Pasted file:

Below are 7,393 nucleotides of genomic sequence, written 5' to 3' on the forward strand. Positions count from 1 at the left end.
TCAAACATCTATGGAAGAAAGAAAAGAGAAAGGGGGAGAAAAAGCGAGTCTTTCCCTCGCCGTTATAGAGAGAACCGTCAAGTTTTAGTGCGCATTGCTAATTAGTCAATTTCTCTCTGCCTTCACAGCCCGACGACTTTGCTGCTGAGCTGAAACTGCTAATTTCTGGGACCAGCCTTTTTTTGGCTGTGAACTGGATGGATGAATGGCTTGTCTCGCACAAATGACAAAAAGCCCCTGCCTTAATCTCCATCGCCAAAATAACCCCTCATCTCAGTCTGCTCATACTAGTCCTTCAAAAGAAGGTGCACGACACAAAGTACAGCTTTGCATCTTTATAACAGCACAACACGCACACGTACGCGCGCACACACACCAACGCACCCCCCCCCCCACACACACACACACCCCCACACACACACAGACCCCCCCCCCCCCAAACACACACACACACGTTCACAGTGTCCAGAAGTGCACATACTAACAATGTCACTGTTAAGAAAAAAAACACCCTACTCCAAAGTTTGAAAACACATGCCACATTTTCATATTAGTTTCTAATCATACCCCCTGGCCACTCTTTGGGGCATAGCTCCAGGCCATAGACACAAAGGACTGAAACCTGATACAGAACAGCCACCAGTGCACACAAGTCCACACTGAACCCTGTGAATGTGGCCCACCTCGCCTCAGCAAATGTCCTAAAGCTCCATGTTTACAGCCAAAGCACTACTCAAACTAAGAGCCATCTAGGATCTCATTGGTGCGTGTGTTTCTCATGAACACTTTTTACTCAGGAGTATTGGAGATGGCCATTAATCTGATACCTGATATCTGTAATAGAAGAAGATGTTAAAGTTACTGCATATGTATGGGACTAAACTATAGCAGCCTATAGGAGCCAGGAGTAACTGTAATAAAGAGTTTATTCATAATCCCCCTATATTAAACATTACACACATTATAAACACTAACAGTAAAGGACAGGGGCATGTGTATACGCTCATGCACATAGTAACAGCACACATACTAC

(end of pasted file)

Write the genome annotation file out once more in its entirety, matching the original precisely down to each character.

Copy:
Below are 7,393 nucleotides of genomic sequence, written 5' to 3' on the forward strand. Positions count from 1 at the left end.
TCAAACATCTATGGAAGAAAGAAAAGAGAAAGGGGGAGAAAAAGCGAGTCTTTCCCTCGCCGTTATAGAGAGAACCGTCAAGTTTTAGTGCGCATTGCTAATTAGTCAATTTCTCTCTGCCTTCACAGCCCGACGACTTTGCTGCTGAGCTGAAACTGCTAATTTCTGGGACCAGCCTTTTTTTGGCTGTGAACTGGATGGATGAATGGCTTGTCTCGCACAAATGACAAAAAGCCCCTGCCTTAATCTCCATCGCCAAAATAACCCCTCATCTCAGTCTGCTCATACTAGTCCTTCAAAAGAAGGTGCACGACACAAAGTACAGCTTTGCATCTTTATAACAGCACAACACGCACACGTACGCGCGCACACACACCAACGCACCCCCCCCCCCACACACACACACACCCCCACACACACACAGACCCCCCCCCCCCCAAACACACACACACACGTTCACAGTGTCCAGAAGTGCACATACTAACAATGTCACTGTTAAGAAAAAAAACACCCTACTCCAAAGTTTGAAAACACATGCCACATTTTCATATTAGTTTCTAATCATACCCCCTGGCCACTCTTTGGGGCATAGCTCCAGGCCATAGACACAAAGGACTGAAACCTGATACAGAACAGCCACCAGTGCACACAAGTCCACACTGAACCCTGTGAATGTGGCCCACCTCGCCTCAGCAAATGTCCTAAAGCTCCATGTTTACAGCCAAAGCACTACTCAAACTAAGAGCCATCTAGGATCTCATTGGTGCGTGTGTTTCTCATGAACACTTTTTACTCAGGAGTATTGGAGATGGCCATTAATCTGATACCTGATATCTGTAATAGAAGAAGATGTTAAAGTTACTGCATATGTATGGGACTAAACTATAGCAGCCTATAGGAGCCAGGAGTAACTGTAATAAAGAGTTTATTCATAATCCCCCTATATTAAACATTACACACATTATAAACACTAACAGTAAAGGACAGGGGCATGTGTATACGCTCATGCACATAGTAACAGCACACATACTAC